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Thread: Driving Schools

  1. #1

    Default Driving Schools

    I am beginning research to do a a couple days at a high performance driving school this spring. I have always wanted to get some formal instruction and am also hoping to try some autocross next year, so I figure this a good first step.

    Does anyone have any experience with local driving schools? There appear to be quite a few options. The closer to Denver the better, and I would also like to to use my own car if possible.

    Let me know if anyone has any recommendations.

    Thanks.

  2. #2
    Platinum_Member Evo of Doom EGbeater's Avatar
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    Quote Originally Posted by jrhurt View Post
    I have always wanted to get some formal instruction and am also hoping to try some autocross next year, so I figure this a good first step. ... and I would also like to to use my own car if possible.
    Joe,

    I haven't done any formal driving schools but I've been involved in amateur motorsports for a while. Almost all of it here in Colorado.

    What is your current performance driving experience, and what are you trying to gain?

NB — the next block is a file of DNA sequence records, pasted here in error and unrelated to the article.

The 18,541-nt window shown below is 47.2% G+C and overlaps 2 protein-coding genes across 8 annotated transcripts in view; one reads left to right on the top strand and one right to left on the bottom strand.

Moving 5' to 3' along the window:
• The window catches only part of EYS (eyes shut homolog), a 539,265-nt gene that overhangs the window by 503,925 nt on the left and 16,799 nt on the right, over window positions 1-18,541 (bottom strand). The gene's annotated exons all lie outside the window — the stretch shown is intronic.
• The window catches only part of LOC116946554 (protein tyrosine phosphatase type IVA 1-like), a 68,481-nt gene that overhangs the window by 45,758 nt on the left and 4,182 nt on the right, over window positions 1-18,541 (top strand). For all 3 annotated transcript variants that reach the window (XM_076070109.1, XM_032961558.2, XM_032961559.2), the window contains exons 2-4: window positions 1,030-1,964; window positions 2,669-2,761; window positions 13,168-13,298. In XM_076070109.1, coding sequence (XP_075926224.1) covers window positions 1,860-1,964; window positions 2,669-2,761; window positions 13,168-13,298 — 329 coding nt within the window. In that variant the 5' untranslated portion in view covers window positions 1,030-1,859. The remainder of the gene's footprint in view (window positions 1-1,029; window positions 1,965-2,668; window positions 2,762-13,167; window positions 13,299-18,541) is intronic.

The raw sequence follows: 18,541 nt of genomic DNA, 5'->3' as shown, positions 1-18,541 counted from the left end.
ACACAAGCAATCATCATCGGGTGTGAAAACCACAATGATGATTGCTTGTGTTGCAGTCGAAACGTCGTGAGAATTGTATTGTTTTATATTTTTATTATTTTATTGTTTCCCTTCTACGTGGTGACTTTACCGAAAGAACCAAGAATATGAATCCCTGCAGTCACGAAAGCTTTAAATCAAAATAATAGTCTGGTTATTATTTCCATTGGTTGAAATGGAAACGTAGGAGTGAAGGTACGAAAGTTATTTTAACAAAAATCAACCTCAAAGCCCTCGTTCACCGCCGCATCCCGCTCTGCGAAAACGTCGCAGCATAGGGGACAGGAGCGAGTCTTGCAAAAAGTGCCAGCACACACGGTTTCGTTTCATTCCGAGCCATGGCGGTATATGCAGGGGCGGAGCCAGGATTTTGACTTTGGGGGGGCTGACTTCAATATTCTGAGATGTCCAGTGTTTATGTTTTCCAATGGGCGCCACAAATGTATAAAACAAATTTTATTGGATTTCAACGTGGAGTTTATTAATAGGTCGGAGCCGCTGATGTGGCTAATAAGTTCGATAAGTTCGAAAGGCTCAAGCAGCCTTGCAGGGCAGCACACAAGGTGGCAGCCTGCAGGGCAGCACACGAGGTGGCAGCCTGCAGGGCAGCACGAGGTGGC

I see that you're thinking about trying autocross, but there aren't any local autocross instruction courses this time of year. There are opportunities to participate in autocross schools held by the SCCA (the local region is generically referred to as "RMsolo" for "Rocky Mt solo," "solo" being what autocross used to be called: rmsolo.org), BMWCCA, and by Evolution school (Phase I and II, evoschool.com/).

    Most people just get started and learn as they go. Depending on how "green" you are to performance driving, it might actually be better to establish a baseline of familiarity with performance driving basics before you pay someone a decent amount of money to teach you how to improve. Autocross in particular is EXTREMELY conducive to beginners and DIY type of people, so there's really no need to get formal driving instruction before you try your first autocross.

    Our autocross region/community (and most others, I'm sure) are very beginner friendly; all you have to do is announce yourself as a noob on the forum before you show up at your first event, and plenty of people will volunteer to ride with you (or for you to ride with them) to help you get the most out of your first event, both in terms of your enjoyment and your ability to learn as quickly as possible. Or, just show up an autocross event, and spectate or catch rides—there's no cost if you're not driving yourself. Bring a motorcycle helmet if you have one, since you need to wear one to be a passenger, and the number of loaner helmets is limited (although in the winter time, the overall event attendance is lower so it's very unlikely there won't be a loaner helmet available for you).